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Iowa Faces Criticism After Granting State Funds To Construction Of Christian Park

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IOWA STATE CAPITOL BUILDING
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A new Christian park being built in Sioux City, Iowa, has advanced into its second phase of construction after Vision Iowa, a state program operated by the Iowa Economic Development Authority, approved a $140,000 grant to assist with the park’s construction costs in April.

In response to the “rise of secular influence in our culture,” the park brochure states, Shepherd’s Garden seeks to create “a permanent Christian green space for the community” that “promotes visible reminders of Christian values and symbols.”

On Monday, the Freedom From Religion Foundation penned a letter to the chairwoman of Vision Iowa, Cathy Reece, criticizing the government entity for violating the constitutional ban on public sponsorship of religious activity:

It is difficult to understand how this grant could have been approved. The “join us” section of the brochure -- the plea for money -- actually quotes the King James bible, Psalm 23 … Crosses decorate the brochure and park. This is openly about space to promote Christianity, not a public space.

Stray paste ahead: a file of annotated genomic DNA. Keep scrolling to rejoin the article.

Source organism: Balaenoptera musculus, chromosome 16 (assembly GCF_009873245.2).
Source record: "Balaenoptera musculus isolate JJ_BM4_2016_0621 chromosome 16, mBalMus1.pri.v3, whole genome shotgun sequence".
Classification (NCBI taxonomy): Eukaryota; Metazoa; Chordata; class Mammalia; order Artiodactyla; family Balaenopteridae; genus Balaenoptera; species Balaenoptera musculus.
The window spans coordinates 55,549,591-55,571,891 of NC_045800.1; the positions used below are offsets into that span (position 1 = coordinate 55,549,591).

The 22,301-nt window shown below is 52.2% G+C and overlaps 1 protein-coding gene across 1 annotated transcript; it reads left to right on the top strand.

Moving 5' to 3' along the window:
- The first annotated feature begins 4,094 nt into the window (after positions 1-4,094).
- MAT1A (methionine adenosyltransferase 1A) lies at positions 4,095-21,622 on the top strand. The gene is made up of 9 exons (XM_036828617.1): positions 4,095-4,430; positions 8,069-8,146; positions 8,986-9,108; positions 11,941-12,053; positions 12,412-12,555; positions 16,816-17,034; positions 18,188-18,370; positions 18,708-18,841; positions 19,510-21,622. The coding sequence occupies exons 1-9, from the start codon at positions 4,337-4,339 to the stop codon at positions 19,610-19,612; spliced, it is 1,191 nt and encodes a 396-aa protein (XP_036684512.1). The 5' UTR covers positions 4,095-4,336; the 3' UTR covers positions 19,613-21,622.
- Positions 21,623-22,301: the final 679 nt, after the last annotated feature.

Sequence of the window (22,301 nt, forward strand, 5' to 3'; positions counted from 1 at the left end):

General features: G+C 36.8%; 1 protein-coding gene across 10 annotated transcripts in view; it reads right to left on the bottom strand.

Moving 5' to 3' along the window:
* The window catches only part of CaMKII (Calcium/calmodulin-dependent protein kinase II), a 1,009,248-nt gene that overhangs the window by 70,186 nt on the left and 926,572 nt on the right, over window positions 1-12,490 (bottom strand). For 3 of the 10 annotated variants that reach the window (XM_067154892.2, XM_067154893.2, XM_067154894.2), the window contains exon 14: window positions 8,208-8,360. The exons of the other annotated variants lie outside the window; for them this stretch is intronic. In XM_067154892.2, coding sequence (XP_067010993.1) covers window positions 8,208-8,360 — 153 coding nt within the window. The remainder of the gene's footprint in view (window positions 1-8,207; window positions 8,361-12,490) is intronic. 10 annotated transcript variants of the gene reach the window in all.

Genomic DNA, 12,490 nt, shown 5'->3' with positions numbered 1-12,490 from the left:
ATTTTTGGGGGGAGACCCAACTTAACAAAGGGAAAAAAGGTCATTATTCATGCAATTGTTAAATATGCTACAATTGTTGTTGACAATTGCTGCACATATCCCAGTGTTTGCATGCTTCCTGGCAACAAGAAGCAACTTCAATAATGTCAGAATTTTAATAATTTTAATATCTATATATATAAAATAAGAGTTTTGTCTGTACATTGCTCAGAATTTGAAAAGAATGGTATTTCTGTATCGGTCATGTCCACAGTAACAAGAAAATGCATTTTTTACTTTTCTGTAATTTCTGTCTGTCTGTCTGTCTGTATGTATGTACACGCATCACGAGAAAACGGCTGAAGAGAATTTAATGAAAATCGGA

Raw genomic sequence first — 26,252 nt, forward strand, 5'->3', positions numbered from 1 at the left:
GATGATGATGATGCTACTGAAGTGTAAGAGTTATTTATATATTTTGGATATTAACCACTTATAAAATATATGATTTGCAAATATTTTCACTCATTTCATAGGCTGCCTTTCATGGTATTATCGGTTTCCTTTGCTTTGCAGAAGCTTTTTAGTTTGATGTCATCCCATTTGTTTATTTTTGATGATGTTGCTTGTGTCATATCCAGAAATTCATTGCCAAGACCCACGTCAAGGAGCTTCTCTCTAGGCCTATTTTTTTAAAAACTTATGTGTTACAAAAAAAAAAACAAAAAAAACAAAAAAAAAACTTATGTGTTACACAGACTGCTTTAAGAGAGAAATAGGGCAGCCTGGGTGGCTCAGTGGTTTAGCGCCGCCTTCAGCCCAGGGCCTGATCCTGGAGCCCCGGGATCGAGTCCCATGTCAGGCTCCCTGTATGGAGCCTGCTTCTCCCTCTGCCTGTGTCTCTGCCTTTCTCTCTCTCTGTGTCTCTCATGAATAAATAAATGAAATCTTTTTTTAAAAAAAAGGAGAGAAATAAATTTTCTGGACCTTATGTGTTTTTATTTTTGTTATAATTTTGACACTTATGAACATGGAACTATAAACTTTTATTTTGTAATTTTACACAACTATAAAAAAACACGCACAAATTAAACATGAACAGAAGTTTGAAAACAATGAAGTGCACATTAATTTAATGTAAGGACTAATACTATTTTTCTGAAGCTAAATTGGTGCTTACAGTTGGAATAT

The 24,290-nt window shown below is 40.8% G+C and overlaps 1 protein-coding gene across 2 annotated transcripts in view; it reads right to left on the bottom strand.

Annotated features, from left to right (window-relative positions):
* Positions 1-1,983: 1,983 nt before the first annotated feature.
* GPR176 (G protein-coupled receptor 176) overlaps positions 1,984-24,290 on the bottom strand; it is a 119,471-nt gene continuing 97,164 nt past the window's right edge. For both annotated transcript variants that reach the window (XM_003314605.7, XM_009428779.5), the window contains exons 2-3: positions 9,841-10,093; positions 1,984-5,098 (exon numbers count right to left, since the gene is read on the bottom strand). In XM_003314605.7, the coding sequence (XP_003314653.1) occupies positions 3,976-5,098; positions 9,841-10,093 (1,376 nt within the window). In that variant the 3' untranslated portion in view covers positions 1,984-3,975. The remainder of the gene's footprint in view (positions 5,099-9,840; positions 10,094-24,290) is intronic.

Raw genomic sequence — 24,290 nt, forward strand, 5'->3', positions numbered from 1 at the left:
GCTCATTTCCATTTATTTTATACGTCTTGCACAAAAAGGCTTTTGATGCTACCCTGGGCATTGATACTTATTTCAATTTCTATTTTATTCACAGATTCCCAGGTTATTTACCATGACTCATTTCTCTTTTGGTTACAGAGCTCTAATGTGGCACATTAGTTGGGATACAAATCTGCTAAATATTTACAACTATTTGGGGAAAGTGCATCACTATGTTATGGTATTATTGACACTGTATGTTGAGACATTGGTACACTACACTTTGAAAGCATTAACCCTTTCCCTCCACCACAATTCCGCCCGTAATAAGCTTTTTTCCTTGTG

Shepherd’s Garden is of course free to construct their Christian green space, but the government cannot support it. This is one of the most egregious grants for a religious purpose FFRF has encountered. Vision Iowa and the Iowa Economic Development Authority must rescind the grant to comply with the Constitution.

Complete with prayer spaces and a “Walk of Faith” with Bible-inspired walkway stones, the $810,000 project cleared a major fundraising obstacle when the Vision Iowa program -- tasked by the Iowa Legislature to support projects that expand the state’s cultural, educational and recreational attractions -- approved funding for the project last month.

The park, which is also supported by private donations, will be built on an abandoned lot owned by the religious nonprofit Shepherd's Garden Foundation as “a visible reminder that God’s presence is not confined to sacred institutions and buildings, but is very much a part of the public sphere,” according to the park brochure.

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